These compassionate partners designed each of the three 12 to 14-person rooms (and four individual quarters for dorm leaders) on each floor according to a theme suggested by The Foundry. The decorator chose colors, fabrics and accessories—including bedspreads, pillow coverings, lamps, mirrors and rugs—and the artists created original paintings on canvas to bring the themes to life.
The project was the passion of Michele Heintz, director of women’s ministries and wife of Executive Director Bill Heintz, who says her inspiration came from prayer. “I asked God what we could do to create a loving and nurturing environment—one that wouldn’t feel like an institution, but like a home. The Lord shared His vision for each floor to have a theme and for others to get involved by using their talents to minister to the spirit, soul and body.”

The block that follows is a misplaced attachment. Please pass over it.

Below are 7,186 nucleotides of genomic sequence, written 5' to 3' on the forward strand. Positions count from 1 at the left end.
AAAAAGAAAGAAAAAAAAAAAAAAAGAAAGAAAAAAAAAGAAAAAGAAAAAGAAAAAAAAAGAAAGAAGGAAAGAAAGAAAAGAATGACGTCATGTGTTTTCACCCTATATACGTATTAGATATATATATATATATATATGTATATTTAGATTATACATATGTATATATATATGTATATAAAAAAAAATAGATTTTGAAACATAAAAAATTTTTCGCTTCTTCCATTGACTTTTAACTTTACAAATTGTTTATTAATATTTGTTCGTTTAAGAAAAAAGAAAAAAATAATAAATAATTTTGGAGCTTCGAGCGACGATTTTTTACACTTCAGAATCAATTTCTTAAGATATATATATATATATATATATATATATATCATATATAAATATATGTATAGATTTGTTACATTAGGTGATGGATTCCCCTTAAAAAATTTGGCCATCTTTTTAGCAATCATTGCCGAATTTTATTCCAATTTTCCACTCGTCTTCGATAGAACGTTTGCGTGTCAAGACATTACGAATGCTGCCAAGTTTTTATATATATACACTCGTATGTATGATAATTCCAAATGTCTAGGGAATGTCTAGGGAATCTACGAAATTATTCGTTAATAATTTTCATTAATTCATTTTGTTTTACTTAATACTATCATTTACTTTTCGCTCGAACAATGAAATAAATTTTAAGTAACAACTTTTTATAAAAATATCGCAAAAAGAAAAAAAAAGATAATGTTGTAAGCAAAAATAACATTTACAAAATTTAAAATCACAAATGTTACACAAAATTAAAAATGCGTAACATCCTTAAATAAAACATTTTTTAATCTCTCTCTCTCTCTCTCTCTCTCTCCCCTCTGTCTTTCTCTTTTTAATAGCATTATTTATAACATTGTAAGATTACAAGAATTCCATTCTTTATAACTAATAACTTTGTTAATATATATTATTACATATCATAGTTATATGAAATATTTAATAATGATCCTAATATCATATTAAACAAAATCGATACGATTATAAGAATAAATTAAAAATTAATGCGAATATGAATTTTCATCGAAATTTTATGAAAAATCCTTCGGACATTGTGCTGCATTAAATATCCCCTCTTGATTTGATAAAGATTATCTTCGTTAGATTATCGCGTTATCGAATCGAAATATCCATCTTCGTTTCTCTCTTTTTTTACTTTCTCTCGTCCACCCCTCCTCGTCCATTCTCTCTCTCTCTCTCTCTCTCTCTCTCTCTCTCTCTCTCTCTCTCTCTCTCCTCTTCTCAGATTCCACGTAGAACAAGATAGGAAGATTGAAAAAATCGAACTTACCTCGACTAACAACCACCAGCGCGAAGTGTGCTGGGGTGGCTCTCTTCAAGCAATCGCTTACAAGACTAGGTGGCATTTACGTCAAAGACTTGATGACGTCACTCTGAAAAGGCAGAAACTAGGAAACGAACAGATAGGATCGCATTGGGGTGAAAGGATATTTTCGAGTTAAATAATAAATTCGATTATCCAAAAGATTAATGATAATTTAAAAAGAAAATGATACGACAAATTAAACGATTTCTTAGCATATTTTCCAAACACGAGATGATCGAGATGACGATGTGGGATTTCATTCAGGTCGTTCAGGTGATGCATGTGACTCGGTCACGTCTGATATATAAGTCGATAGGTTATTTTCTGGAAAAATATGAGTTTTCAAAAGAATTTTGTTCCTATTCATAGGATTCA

Decorator Pandy Agnew, co-owner of The Good Life off of Rocky Ridge Road, coordinated the “angel” theme on the dorm’s second floor with artist Betty K. Freeman and said the project opened her eyes to the positive impact a pleasing decor could truly have on someone’s life. “I’ve realized that no matter who we are or where we are in life, everyone deserves to have the best home they can have—a place that truly feels like home. It made me happy to see people (the dorm residents) who are so appreciative. To know that I’ve made any bit of difference; it makes me feel so good to know something I did made them smile.”